Markets in Asia set to ease after Wall Street closes lower; trade concerns simmer


Asian stocks were set to ease on Wednesday, after markets stateside closed in negative territory in a holiday-shortened session while trade jitters continued to simmer ahead of a deadline when tariffs are due to take effect.

Japanese markets were poised to slip when markets opened for trade, with Nikkei futures traded in Chicago lower by 0.16 percent compared to the index’s last close. Australian SPI futures were down 0.42 percent at the end of the last session.

Elsewhere, Malaysian investors are likely to keep an eye on the arrest of former prime minister Najib Razak amid investigations into 1Malaysia Development Berhad. The former premier is expected to be charged on Wednesday, Reuters said.

Major U.S. indexes finished the shortened Tuesday session, which came a day before the Fourth of July holiday, in negative territory. The Dow Jones Industrial Average shed 0.54 percent, or 132.36 points, to close at 24,174.82, the S&P 500 edged down by 0.49 percent to to end at 2,713.22 and the tech-heavy Nasdaq dropped 0.86 percent to 7,502.67.

Technology underperformed, with semiconductors leading the move lower. Micron finished the session down 5.5 percent after dropping as much as 8 percent. Those moves came as a Chinese court temporarily prohibited the sale of Micron chips in the local market, Bloomberg reported, citing a statement from Taiwan’s United Microelectronics.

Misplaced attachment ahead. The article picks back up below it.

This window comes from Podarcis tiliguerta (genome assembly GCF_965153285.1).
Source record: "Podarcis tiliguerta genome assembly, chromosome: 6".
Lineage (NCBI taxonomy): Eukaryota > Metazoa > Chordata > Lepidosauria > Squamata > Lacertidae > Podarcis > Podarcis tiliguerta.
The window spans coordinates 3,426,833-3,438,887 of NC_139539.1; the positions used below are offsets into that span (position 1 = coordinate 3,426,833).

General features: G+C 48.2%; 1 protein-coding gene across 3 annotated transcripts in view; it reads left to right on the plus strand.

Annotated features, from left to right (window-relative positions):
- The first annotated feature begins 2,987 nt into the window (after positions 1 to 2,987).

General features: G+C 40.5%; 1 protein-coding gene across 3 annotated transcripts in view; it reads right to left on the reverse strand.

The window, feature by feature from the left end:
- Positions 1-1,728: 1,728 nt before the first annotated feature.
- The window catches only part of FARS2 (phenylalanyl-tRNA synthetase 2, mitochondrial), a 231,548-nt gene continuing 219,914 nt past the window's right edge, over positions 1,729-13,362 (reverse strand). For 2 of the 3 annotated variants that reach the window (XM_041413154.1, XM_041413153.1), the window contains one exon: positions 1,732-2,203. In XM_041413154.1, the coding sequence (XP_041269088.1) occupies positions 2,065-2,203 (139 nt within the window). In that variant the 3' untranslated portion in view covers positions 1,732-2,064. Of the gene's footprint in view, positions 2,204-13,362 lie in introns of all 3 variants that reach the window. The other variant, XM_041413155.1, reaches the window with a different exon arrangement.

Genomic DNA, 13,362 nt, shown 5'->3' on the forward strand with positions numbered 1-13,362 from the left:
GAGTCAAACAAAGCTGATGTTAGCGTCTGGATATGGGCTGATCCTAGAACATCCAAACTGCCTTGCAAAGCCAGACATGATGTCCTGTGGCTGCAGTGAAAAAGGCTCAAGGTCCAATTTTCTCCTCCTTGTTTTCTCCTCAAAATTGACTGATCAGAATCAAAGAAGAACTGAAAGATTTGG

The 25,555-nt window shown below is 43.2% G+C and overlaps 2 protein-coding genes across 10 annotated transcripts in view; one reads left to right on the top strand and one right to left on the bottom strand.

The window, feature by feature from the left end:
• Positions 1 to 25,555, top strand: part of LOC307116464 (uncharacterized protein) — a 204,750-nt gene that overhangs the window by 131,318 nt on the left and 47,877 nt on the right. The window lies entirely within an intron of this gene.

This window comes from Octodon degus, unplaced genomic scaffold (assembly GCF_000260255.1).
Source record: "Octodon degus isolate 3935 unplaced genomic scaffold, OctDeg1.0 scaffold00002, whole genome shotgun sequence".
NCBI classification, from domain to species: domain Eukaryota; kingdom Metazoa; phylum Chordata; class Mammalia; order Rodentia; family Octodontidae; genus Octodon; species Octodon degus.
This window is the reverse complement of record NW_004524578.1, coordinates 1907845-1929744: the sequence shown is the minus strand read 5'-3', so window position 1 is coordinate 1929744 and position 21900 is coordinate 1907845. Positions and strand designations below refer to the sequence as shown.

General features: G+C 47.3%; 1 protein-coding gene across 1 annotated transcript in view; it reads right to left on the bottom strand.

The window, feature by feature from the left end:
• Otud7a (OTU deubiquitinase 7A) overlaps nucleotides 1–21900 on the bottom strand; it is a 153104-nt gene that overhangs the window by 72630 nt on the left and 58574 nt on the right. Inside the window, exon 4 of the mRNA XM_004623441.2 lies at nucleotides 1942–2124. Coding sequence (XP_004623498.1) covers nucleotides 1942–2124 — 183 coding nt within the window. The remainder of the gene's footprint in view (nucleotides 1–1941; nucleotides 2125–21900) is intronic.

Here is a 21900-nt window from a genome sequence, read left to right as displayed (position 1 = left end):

Investor concerns over trade have intensified this week as they await U.S. tariffs on $34 billion in Chinese products, which are set to kick in on Friday. The Chinese government has announced duties of its own that will target the same value of U.S. goods.

Apart from China, the U.S. is also engaged in disputes related to trade with several other trading partners, including Canada, Mexico and the European Union. The countries have either begun imposing or are due to start implementing duties on U.S. goods after being on the receiving end of the Trump administration’s decision to slap tariffs on steel and aluminum imports.

Also of note was the persistent fall in the yuan, which dropped to its lowest levels against the dollar in around 11 months on Tuesday, but later pared some of those declines. Weakness in the currency comes amid worries that the trade spat between the U.S. and China could spiral into a trade war with more serious consequences.

Meanwhile, the dollar softened after its recent gains. The dollar index, which tracks the U.S. currency against a basket of rivals, last stood at 94.671. Against the yen, the dollar traded at 110.51 at 7:13 a.m. HK/SIN.

The economic agenda for Wednesday is fairly top-heavy (all times in HK/SIN):

  • 9:30 a.m.: Australia May trade data
  • 9:30 a.m.: Australia May retail sales
  • 9:45 a.m.: China Caixin composite and services PMI


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